Studies on the Black Atlantic and the Black Pacific

Authored by: Sérgio Costa , Manuel Góngora-Mera

Routledge Handbook of Afro-Latin American Studies

Print publication date:  November  2022
Online publication date:  November  2022

Print ISBN: 9780367691431
eBook ISBN: 9781003159247
Adobe ISBN:

10.4324/9781003159247-20

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Abstract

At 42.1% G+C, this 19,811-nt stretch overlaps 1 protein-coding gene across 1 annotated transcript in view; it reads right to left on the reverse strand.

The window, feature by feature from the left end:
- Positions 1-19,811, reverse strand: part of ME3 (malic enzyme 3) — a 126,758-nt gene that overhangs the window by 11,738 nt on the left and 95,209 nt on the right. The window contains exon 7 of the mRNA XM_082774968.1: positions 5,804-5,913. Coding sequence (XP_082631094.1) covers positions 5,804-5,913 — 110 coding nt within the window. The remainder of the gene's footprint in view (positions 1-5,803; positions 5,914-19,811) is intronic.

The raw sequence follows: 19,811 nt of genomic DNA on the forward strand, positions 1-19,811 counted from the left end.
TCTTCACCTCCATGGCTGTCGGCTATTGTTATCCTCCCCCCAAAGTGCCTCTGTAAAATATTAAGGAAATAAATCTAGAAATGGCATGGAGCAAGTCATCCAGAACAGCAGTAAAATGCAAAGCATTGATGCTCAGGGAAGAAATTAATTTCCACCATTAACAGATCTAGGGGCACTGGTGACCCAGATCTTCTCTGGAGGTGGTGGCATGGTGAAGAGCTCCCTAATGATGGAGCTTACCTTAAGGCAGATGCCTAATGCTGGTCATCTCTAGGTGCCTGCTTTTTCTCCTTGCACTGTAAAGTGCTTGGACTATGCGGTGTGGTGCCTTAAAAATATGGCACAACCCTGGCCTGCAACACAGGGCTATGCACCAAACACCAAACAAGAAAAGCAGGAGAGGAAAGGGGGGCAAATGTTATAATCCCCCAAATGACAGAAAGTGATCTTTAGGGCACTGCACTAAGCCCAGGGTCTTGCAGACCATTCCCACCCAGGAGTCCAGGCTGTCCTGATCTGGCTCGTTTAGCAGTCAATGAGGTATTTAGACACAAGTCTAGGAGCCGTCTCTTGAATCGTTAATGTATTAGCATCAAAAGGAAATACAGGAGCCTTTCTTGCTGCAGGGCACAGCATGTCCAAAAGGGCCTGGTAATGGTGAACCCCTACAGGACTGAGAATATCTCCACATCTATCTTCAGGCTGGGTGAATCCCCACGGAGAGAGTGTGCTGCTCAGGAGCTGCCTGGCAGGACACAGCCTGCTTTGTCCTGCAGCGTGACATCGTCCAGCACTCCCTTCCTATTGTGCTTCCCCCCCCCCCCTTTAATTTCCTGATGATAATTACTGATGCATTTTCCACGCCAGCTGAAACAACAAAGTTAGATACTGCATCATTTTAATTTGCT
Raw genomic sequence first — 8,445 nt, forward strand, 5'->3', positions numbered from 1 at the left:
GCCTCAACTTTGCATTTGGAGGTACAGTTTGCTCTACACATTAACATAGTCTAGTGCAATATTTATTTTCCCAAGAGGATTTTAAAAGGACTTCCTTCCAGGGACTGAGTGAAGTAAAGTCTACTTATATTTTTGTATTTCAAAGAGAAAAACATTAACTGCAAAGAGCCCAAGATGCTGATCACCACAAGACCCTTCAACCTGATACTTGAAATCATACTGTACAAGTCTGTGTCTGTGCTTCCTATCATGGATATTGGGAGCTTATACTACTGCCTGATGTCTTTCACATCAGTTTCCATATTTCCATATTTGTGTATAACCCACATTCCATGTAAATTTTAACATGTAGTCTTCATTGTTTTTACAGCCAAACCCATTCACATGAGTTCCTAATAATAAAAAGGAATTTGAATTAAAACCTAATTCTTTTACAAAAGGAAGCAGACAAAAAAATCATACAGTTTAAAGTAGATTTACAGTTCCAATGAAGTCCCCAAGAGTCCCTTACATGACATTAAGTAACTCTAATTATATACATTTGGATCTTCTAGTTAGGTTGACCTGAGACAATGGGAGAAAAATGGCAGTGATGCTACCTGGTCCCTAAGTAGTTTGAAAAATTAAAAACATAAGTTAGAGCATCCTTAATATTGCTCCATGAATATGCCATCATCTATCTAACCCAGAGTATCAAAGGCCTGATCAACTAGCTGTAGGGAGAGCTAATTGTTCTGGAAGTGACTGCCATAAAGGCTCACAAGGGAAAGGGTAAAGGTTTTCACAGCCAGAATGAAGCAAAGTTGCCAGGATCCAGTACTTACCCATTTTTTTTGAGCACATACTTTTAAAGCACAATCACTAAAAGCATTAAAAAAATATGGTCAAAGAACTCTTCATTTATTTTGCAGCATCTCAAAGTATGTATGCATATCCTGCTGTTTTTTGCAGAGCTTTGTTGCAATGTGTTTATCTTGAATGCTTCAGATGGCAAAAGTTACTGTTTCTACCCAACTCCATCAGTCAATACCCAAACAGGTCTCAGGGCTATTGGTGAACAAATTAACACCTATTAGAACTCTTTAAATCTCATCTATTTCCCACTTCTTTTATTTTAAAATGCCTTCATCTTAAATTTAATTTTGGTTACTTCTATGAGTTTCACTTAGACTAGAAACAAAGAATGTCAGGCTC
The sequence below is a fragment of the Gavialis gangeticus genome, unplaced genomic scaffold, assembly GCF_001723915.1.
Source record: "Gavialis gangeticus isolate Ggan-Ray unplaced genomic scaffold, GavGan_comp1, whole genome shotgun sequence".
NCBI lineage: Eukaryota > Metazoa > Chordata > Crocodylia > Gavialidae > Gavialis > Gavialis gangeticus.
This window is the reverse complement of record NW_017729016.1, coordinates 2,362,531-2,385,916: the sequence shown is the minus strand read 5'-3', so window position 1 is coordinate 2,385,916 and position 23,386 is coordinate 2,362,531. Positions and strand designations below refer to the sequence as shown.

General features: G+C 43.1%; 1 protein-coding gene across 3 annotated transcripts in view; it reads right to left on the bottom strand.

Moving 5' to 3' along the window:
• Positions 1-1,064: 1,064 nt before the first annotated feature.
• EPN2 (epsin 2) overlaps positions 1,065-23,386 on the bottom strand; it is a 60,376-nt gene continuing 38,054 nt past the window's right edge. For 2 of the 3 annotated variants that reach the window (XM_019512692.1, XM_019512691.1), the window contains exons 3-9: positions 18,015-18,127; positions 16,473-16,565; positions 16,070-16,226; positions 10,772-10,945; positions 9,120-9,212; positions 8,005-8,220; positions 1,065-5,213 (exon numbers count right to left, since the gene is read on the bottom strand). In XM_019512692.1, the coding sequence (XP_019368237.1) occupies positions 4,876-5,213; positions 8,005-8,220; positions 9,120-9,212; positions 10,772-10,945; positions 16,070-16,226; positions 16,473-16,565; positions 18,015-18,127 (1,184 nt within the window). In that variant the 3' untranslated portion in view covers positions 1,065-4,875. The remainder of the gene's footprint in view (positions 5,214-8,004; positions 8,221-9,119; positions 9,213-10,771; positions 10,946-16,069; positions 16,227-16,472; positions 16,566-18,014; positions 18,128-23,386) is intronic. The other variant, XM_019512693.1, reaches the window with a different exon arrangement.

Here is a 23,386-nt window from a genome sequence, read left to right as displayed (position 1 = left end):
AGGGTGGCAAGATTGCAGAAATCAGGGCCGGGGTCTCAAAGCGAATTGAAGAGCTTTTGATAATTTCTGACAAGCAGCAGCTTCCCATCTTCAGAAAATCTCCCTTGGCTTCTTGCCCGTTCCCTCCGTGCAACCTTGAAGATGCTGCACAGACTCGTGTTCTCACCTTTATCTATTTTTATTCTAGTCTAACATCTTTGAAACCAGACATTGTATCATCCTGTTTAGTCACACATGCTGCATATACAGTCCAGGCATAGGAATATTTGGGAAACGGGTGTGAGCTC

The concepts and theories of the Black Atlantic, especially following the line of interpretation developed by Paul Gilroy, have strongly influenced the debates on racism and anti-racism in Latin America and the Caribbean. For good reasons: Gilroy defines the Black Atlantic in a radically constructivist way, so that belonging to the imagined space of the African diaspora is not defined by geography or physical features, but by common social experiences and concrete political and cultural connections. Despite its many merits, the term Black Atlantic has limits for application to the Latin American context, as has been pointed out by different critics. By focusing on British colonial history, the idea of the Black Atlantic does not do justice to the diversity of experiences in the African diaspora and the overlaps between the common experiences and struggles of the African diaspora and indigenous communities. Particularly problematic is the neglect of the developments of the diaspora on the Pacific coasts. In the Latin American case, this means that the Afrodescendent populations that have settled from Michoacan and Guerrero in Mexico to the Arica y Parinacota region in Chile are not visible in the Black Atlantic theories. The aim of this chapter is not to invalidate the thesis of the Black Atlantic, but to correct and expand it so that it can better reflect the history and the present of the Afrodescendent populations of Latin America. To this end, the chapter, first, reconstructs the notion of the Black Atlantic. Second, it reconstructs the criticisms directed at the concept and seeks to show how the experience of the African diaspora in Latin America can be described as situated between the Black Atlantic and the Black Pacific. Finally, this conceptual development is exemplified by the study of the trajectories of Afrodescendent populations in the Pacific regions between Ecuador and Colombia.

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